Travel Safety: Two Sides of the Argument
February 1, 2021
In this side-by-side opinion series, staff writers Julia Raymond and Isabelle Poole look into traveling in the age of coronavirus to consider whether it’s acceptable to do right now or not.
Opinion: Traveling is okay
Obviously, traveling isn’t exactly ideal right now, but if your family decides it’s what you want to do, make sure you adhere to the necessary precautions. These precautions can severely limit the chance of spreading COVID-19 and can ensure that others around you are safe. Safety is always a top priority in times like these.
Consider getting tested one to three days prior to your trip and after your trip. Even though your test may come back negative, you should still quarantine for seven days prior to returning to your normal activities. If you do not take a test, extend your quarantine to a ten-day period rather than a seven-day period.
Bring a lot of extra masks. It’s important to always have a mask handy even if you are in a place where masks are not mandatory. Along with masks, always have hand sanitizer and disinfectant wipes. It’s crucial to have these, especially if you are in areas where there are many people, like a plane.
Wherever you are traveling, look at the restrictions that the state, local or federal government officials have in place. They may require you to get a test, quarantine or not come at all. For more information, check out the state and local health department guidelines to see what you need to do before traveling. Some cities are hotspots while others aren’t, so this website can help determine what type of zone your destination is in. If it’s red, consider delaying your trip.
It’s crucial to bring extra food and snacks in case restaurants or stores shut down in the area. Cases are rising across the country, so this wouldn’t be all that surprising. Be prepared for the absolute worst.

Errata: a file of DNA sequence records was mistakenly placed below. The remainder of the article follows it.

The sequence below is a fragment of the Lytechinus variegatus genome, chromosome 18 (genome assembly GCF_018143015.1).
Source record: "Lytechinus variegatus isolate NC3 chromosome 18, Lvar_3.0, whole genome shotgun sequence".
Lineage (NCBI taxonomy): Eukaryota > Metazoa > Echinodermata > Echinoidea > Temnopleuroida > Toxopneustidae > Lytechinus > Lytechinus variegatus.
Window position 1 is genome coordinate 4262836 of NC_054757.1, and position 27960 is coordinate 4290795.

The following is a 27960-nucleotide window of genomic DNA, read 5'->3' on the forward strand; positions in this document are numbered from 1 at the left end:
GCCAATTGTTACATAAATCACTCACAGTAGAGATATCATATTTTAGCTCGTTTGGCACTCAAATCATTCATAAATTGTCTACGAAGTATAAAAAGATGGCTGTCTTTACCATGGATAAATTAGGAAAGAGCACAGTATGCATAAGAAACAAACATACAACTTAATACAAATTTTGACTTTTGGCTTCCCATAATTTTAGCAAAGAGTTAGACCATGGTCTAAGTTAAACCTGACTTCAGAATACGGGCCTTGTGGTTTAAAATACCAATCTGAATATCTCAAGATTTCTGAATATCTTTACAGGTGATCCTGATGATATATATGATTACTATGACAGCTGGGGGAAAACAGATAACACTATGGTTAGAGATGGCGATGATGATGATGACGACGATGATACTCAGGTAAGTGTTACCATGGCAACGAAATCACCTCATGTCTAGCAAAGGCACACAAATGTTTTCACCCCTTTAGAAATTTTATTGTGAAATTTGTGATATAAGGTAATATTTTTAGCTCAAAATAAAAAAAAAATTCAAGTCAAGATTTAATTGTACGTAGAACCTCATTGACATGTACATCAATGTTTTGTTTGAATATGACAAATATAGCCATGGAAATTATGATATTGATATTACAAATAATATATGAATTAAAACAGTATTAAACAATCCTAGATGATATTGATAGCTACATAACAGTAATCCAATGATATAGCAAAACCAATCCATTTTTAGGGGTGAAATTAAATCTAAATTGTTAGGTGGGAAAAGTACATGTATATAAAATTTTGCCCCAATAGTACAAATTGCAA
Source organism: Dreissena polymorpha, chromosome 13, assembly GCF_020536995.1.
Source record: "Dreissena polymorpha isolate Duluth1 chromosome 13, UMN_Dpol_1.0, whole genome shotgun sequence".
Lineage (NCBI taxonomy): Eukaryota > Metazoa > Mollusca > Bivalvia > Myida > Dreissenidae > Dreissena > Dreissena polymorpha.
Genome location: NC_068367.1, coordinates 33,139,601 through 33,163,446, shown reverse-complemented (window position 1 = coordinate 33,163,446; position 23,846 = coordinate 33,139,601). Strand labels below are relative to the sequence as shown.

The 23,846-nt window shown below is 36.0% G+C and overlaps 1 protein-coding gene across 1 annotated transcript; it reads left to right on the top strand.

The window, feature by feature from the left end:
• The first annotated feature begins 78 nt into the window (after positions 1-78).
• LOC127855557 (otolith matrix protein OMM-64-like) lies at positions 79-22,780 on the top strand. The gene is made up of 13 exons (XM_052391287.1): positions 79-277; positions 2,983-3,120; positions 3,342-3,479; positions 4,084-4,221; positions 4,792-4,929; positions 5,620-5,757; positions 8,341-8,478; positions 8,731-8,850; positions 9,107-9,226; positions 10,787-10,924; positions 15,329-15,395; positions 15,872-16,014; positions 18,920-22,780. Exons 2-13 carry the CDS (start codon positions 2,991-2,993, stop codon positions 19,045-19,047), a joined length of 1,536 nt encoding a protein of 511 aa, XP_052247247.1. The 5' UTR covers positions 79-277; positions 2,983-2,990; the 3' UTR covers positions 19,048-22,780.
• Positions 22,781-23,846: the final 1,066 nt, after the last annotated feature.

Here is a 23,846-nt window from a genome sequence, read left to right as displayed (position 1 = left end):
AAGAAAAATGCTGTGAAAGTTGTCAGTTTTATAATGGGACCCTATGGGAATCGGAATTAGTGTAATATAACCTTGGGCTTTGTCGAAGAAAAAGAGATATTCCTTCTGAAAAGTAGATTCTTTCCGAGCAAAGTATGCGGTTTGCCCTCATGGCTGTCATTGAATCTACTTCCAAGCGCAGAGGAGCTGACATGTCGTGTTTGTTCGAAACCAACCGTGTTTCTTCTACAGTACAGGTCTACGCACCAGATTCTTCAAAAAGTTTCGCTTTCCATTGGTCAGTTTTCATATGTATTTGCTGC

Don’t let others guilt you about your trip. Everyone has different reasons for traveling, some more valid than others, but don’t let others judge your decision. Someone could be visiting their sick grandma who lives in another state to say their last goodbyes, so traveling is necessary here for the sake of their family. You never know what the situation could be, so keep your opinions to yourself.
Opinion: Traveling is not okay
If there’s one thing you should do during a global pandemic, it’s to avoid large gatherings the best you can. Social distancing plays a huge part in stopping the spread of COVID-19. As sad as it may be to go months without seeing friends and family, it’s for the best.
Family means a lot to most people, and it’s hard to be away from them for so long, but what if you were asymptomatic? What would happen if the grandmother you waited months to see got COVID-19 because of you and became sick? How would the rest of your family feel? How would you feel? The pandemic isn’t going away anytime soon, so you should at least play your part in staying away and staying safe.
Other than the elephant in the room regarding travel, consider this: would you really be comfortable on a plane? Would you really be comfortable with hundreds of other people in a closed space with recycled air for a couple of hours? Airline companies do their best to enforce the rules, sure, but how many people actually listen? Back in November, my dad went to take care of his sick father, and he complained about the plane ride both times. Kids and some teens who were tired of wearing the mask simply decided to not wear one. “I mean, what can they actually do? Throw them off the plane?” my dad said after returning. He noted how people in airports would wear their masks incorrectly as well.
Yes, there are travel restrictions in place, but the issue is that not enough people are following them. If people did follow proper COVID-19 guidelines and health regulations, we could likely start traveling again and seeing the ones we care about. However, thanks to the people who think COVID-19 rules don’t apply to them, that won’t be happening anytime soon.